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Species Account


USNM; Female; 'Presidio Riv- Sivaloa. Mex.'; Date: sept 26 1918
i14276

USNM; Male; 'Patagonia ARIZ.'; Coll.: Oman; Date: June 24 1933
i14277

USNM; Male; 'Patagonia ARIZ.'; Coll.: Oman; Date: June 24 1933
i14278

USNM; Female; 'Presidio Riv- Sivaloa. Mex.'; Date: sept 26 1918
NMW Image No. i14276

Texananus spatulatus (van Duzee 1892a: 126 )

Membracoidea : Cicadellidae
Diseases Transmitted

Distribution Map
(simplified continental distribution)
Geographical Distribution:
North America

Recorded Distribution(s):
It is widely distributed in the Western United States and extends into Mexico and the West Indies. In 1945 DeLong and Severin (192) reported it from California, Colorado, Kansas, Texas, and Mexico. In addition to these localities, Crowder in 1952 (149) examined specimens from Montana, Utah, Nevada, New Mexico, Arizona, and Oklahoma and stated that the desert forms were smaller and paler than mountain or plains forms. Linnavouri in 1959 (461) recorded it from Cuba. (Nielson, 1968)

Texananus spatulatus (van Duzee 1892a: 126 )
Diseases Transmitted Pathogen Type
Crops Affected by Texananus spatulatus (van Duzee 1892a: 126 )
Rice Citrus Carrot
Barley Apple Tomato
Maize (Corn) Pear Potato
Sugarcane Elm Strawberry
Wheat Palms Rubus
Sorghum Grapevine Papaya
Other (grasses/cereals) Ornamentals Peach

This species is a vector of the western strain of North American aster yellows virus. It was first reported as a vector in 1945 by Severin (696), who demonstrated a series of experimental transmissions of the virus by adults as well as third-and fourth-instar nymphs from diseased celery to healthy celery. Single male and female leafhoppers after feeding on diseased celery transmitted to 34 of 100 and 29 of 100 healthy plants, respectively. Varying numbers of individuals also transmitted the virus from 29 to 88 percent of the plants. In transmission studies using aster only a small percentage of infections resulted either to or from aster. The minimum latent period of the virus in the insect feeding on celery was 6 days and maximum 35 days. Males retained the virus for 84 days and females 99 days. Attempts to transmit curly top virus of sugarbeets and Pierce’s disease virus of grape were not successful.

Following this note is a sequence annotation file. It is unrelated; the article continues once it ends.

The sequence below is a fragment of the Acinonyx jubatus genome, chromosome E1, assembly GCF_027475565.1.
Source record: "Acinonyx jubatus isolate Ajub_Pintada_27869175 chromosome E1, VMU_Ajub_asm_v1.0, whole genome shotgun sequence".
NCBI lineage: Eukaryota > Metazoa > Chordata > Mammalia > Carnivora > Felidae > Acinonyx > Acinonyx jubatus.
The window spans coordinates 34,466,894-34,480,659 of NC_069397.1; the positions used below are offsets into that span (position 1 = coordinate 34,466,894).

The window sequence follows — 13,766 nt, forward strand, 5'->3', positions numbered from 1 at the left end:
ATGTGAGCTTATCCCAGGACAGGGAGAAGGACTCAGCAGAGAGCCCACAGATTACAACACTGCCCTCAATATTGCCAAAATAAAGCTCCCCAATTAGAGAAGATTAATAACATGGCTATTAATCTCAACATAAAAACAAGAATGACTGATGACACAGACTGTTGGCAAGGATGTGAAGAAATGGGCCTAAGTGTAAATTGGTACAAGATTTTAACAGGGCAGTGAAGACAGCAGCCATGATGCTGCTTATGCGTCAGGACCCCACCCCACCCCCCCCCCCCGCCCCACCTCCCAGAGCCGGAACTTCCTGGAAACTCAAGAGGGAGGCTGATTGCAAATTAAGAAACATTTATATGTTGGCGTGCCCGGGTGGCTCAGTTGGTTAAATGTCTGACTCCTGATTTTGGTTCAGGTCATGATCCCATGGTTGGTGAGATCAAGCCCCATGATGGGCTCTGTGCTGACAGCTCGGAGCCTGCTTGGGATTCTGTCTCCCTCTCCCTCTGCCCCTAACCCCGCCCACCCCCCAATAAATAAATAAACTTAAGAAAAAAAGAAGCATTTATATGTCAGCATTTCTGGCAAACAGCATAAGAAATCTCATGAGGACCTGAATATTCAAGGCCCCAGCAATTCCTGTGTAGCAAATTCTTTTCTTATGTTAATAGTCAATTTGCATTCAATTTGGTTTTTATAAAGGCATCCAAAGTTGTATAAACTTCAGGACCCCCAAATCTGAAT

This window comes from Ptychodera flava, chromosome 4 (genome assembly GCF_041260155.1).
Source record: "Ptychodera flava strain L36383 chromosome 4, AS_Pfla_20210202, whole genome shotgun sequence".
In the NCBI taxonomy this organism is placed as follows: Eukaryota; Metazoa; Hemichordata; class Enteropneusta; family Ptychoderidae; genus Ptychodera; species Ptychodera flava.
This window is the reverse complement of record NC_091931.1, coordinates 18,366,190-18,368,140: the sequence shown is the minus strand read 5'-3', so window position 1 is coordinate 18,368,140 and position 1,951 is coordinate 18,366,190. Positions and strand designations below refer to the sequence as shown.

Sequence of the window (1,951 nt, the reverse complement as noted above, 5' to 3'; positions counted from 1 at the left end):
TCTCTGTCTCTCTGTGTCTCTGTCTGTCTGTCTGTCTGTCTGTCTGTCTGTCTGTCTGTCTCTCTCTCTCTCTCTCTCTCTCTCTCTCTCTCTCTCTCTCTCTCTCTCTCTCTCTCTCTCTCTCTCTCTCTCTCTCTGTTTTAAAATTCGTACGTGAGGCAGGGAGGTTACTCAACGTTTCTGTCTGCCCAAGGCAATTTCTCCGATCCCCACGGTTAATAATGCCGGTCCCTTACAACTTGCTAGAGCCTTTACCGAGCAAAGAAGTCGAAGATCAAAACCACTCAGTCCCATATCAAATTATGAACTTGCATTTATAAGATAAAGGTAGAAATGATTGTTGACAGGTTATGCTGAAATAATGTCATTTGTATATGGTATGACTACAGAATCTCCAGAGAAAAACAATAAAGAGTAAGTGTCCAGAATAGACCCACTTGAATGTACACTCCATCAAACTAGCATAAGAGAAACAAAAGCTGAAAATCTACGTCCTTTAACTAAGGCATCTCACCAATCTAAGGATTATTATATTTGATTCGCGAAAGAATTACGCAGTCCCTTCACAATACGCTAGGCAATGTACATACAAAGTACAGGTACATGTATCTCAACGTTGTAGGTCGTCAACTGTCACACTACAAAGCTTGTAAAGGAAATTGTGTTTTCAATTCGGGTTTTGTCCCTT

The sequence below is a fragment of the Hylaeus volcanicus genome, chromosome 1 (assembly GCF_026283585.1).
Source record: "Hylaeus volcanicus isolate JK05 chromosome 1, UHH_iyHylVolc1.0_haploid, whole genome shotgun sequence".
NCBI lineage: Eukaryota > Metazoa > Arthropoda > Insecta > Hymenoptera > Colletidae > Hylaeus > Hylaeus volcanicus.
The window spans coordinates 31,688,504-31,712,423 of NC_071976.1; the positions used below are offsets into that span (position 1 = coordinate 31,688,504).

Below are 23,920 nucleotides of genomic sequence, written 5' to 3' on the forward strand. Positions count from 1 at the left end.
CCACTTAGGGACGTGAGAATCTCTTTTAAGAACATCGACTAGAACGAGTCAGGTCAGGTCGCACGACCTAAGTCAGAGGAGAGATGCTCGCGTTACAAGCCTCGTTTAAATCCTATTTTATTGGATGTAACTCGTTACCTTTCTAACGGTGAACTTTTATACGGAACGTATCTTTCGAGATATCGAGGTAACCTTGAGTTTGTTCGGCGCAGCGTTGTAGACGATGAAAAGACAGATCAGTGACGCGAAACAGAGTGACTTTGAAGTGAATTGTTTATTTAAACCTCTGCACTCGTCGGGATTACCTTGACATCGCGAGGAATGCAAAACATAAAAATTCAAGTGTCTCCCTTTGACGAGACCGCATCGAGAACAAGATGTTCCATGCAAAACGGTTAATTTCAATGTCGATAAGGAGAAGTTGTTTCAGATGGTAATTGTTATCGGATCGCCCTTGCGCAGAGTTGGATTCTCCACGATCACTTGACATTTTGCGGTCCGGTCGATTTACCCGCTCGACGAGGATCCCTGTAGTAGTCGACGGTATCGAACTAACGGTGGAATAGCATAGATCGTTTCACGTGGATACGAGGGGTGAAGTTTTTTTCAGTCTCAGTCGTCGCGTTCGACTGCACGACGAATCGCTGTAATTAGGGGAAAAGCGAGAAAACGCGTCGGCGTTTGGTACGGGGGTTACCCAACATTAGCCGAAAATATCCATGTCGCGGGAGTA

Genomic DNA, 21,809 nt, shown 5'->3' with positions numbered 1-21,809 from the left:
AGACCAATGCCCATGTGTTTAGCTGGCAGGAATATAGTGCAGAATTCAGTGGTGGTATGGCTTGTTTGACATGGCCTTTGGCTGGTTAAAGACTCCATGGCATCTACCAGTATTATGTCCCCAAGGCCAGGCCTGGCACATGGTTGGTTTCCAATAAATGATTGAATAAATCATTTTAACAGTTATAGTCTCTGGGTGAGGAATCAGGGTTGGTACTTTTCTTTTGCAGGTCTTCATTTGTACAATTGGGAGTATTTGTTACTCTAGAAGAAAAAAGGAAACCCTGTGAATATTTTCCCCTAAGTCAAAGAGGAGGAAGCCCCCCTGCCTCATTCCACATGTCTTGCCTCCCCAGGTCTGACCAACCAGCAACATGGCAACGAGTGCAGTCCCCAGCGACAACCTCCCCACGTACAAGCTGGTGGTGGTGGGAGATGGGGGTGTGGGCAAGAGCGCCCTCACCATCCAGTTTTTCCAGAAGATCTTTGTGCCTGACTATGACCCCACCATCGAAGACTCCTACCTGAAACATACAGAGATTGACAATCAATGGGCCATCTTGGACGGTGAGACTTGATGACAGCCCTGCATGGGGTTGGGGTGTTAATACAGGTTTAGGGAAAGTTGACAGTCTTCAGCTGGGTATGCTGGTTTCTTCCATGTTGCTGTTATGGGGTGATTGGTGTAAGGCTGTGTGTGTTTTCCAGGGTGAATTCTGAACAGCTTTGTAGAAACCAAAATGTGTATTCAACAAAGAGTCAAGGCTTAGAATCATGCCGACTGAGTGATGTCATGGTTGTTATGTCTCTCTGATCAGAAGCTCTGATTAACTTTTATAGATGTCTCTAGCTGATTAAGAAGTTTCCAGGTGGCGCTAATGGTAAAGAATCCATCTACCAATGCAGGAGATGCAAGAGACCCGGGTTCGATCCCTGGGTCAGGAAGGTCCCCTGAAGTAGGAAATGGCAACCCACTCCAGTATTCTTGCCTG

(Nielson 1968)

This species has potential importance as a vector of this virus owing to its ability to retain the virus for long periods and to transmit it to a high percentage of celery plants.


(Nielson 1968)

Identification Plates
Texananus spatulatus


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Plate 1
Species Description

Length:
Medium size, robust species. male 6.30—6.70 mm., female 7.20—7.60 mm.

Colour:
General colour light brown with numerous reticulations on body. Crown and pronotum tan, suffused with light-brown reticulations; elytra tan or ivory with numerous brown reticulations.
.

Genitalia:
Pygofer in lateral aspect about 1½ times as long as wide, caudal margin truncate; aedeagus in lateral aspect broad basally, attenuated apically; gonopore terminal; connective with paired apical processes extending beyond apex of aedeagal shaft; style in dorsal aspect simple, apex short; female seventh sternum in ventral aspect with caudal margin distinctly notched at middle.

Species Diagnosis

From lathropi, to which it is similar in genital characteristics, spatulatus can be separated by the extremely long paired ventral processes of the aedeagus. Additional illustrations of the genitalia were provided by DeLong and Severin (1945) and Crowder (1952) . Colored plates of the adults were presented by Severin (1945).

(Nielson 1968)

Ecology

Host Plant Activity Period (Months) Dormancy Generations
- -
Eggs -
Nymphs -
Adult -
One per year -
Continuous -
Variable -
Texananus spatulatus (van Duzee 1892a: 126 )

Higher taxonomy

Kingdom Phylum Class Order Superfamily Family
Animalia Arthropoda Insecta Hemiptera
Suborder: Auchenorrhyncha
Infraorder: Cicadamorpha
Membracoidea Cicadellidae
Subfamily: Deltocephalinae
Texananus spatulatus (van Duzee 1892a: 126 )
References
Nielson, M. W. 1968b. The leafhopper vectors of phytopathogenic viruses (Homoptera, Cicadellidae). Taxonomy, biology and virus transmission. United States Department of Agriculture Technical Bulletin . 1382 386 pp.
Record last updated - 12/09/2019